(Via NiemanLab.)

Monday, November 02, 2009

No2010 Victoria calls event "a victory for rights and justice"

Anti-Olympic Festival and March disrupt Torch Relay send-off in Victoria:
No2010 Victoria calls event "a victory for rights and justice"

Victoria, Coast Salish Territories, November 1, 2009 - Over 400 people gathered to oppose the 2010 Olympic Torch Relay in Victoria on Friday, October 30th at an "Anti-Olympics Festival" and "Zombie March" organized by No2010 Victoria. The march succeeded in disrupting the relay, and security personnel were forced to extinguish the torch, load it in a van, and reroute it in order to reach the Legislature.

"Our events were a victory for rights and justice," said No2010 spokesperson Zoe Blunt. "We took a strong strand on respecting indigenous rights to land, defending civil rights, and ending poverty, and people across the country are thanking us for our dedication."

The day of action against Torch Relay celebrations began with a "Five Ring Circus" featuring speakers, performance art, puppets and satirical competitions such as the "Binners' Olympics," the "Tour de Misplaced Finance" and "Queer Wrestling."

"It was a lot of fun!" said Bitey the Bed Bug, one of the anti-Olympics mascots.

Later in the afternoon, a "Zombie March" replete with stilt walkers, a marching band and a giant "Ghost Salmon" puppet wove through city streets and blocked a major intersection outside an RBC bank for over 30 minutes. RBC is one of the Vancouver Winter Olympics' most important sponsors and a major investor in the tar sands, the most environmentally destructive project in Canada.

"We wanted to expose the empty rhetoric of a Green Games," said No2010 organizer Kim Croswell. "Parading a giant Ghost Salmon was our way of pointing out how wrong-headed government priorities are in the midst of global warming and the collapse of salmon runs on the West Coast."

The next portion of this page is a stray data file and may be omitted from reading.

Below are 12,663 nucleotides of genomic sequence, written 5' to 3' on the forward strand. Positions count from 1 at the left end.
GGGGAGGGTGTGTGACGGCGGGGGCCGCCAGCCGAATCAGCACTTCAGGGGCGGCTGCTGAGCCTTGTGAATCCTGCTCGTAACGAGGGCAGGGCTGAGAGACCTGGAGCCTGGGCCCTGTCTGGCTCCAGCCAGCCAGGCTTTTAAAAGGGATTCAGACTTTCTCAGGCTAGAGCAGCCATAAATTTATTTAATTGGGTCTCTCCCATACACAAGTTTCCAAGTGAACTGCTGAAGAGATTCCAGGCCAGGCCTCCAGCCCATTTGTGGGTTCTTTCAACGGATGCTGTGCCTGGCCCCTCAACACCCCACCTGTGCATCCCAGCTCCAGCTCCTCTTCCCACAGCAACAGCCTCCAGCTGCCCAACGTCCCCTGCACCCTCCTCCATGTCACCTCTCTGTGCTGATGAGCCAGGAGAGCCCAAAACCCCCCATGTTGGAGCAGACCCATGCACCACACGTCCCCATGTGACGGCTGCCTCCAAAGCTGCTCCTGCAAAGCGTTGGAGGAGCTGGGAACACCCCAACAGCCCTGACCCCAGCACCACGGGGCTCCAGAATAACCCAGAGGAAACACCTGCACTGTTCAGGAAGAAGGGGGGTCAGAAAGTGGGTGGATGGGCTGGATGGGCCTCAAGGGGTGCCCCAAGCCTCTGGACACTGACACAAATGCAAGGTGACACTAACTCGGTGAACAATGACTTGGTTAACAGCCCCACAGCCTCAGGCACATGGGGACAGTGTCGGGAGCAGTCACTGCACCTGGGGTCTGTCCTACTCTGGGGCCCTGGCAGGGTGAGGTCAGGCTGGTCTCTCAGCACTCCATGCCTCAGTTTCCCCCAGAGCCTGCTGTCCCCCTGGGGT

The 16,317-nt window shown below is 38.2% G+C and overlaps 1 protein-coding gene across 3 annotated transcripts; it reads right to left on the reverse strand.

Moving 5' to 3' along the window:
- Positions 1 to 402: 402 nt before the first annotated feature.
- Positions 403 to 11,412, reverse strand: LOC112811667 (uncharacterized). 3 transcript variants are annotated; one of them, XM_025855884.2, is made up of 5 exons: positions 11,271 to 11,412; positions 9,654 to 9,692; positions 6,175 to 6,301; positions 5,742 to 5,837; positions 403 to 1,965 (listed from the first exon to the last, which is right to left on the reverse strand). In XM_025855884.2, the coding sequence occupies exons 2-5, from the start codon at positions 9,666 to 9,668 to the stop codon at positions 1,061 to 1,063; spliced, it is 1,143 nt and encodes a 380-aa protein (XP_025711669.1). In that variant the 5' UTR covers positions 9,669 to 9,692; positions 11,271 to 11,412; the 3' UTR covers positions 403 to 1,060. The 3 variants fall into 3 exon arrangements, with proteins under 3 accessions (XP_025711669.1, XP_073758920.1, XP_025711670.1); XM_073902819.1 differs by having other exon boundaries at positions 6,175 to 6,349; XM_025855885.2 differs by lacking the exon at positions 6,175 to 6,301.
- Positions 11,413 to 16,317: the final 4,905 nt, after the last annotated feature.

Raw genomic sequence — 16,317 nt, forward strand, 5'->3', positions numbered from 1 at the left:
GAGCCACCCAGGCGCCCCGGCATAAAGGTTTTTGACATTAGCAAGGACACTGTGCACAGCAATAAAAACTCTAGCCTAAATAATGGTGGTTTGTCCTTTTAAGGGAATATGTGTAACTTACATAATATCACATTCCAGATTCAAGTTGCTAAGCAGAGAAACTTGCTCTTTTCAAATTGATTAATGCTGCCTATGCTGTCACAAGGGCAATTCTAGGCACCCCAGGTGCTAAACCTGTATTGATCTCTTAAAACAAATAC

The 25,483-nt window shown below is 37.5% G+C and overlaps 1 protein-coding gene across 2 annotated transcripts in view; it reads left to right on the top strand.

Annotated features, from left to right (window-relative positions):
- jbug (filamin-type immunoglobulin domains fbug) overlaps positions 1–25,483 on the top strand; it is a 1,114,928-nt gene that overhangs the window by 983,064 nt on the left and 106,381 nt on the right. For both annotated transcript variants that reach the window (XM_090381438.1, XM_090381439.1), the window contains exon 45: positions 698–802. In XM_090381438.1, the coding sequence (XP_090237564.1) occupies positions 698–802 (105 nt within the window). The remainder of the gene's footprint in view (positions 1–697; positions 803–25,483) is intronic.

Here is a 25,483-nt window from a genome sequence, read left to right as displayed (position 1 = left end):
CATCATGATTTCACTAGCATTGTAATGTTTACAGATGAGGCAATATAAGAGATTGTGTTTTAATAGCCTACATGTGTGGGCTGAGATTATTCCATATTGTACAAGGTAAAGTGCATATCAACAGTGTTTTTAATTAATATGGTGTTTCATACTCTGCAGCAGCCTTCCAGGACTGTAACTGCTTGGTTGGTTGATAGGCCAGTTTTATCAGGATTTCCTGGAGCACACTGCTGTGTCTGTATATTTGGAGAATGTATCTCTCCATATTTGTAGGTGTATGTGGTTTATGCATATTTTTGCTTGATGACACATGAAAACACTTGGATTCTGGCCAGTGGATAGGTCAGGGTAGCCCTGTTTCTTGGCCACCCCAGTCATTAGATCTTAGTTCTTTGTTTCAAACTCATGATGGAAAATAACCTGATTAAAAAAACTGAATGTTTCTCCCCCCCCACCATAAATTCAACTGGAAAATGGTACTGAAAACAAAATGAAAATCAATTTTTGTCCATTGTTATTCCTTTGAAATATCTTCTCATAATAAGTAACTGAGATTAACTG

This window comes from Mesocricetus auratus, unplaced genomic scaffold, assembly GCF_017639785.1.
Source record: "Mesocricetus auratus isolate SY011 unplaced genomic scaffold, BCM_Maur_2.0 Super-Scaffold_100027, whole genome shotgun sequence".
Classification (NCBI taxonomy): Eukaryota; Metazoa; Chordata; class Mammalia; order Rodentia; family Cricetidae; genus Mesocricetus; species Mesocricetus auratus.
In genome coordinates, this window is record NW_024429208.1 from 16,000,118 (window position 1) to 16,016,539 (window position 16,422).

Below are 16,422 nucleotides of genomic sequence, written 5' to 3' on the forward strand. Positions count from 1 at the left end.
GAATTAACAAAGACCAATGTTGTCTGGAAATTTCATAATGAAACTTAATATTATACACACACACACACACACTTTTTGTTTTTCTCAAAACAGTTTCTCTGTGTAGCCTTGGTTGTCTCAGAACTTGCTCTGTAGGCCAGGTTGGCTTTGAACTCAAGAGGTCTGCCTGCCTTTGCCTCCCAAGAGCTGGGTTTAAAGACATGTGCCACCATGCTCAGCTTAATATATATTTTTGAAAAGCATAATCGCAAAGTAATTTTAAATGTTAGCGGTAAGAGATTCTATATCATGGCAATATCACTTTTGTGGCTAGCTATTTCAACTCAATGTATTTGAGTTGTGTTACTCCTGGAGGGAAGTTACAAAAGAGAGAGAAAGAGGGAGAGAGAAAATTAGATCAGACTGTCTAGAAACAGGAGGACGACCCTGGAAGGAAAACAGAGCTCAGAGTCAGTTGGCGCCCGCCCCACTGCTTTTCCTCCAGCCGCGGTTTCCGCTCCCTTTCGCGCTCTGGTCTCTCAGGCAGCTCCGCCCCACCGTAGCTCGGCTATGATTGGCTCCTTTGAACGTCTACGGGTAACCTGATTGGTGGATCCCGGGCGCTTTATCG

Continuing along the relay route, hundreds of marchers braving rain and cold weather cheered loudly when it was announced that the Torch had been diverted in order avoid the procession. Marchers ended at the site of the corporate-sponsored Torch Relay Celebration, where they infiltrated the crowd chanting "No Olympics on Stolen Native Land" and "Homes Before Games."

"Disrupting the Torch sends a strong message that blowing $6 billion on a sports extravaganza is far from popular," said No2010 Victoria spokesperson Tamara Herman. "The people profiting from the Olympics are not the people most affected by cuts to sectors such as welfare, affordable housing, harm reduction, health care, education, the arts and-ironically-amateur sports."

"The day of action was a day of solidarity uniting a broach spectrum of people," added No2010 spokesperson Danielle Hagel. "It sent a strong message that the Olympic Torch Relay will face opposition right across the country."

"This action demonstrates how effective we can be when we act together, even in the face of police aggression and unwarranted surveillance", said Blunt. "The group was strong, and showed remarkable self-control and commitment to the cause. We want to congratulate everyone who joined in."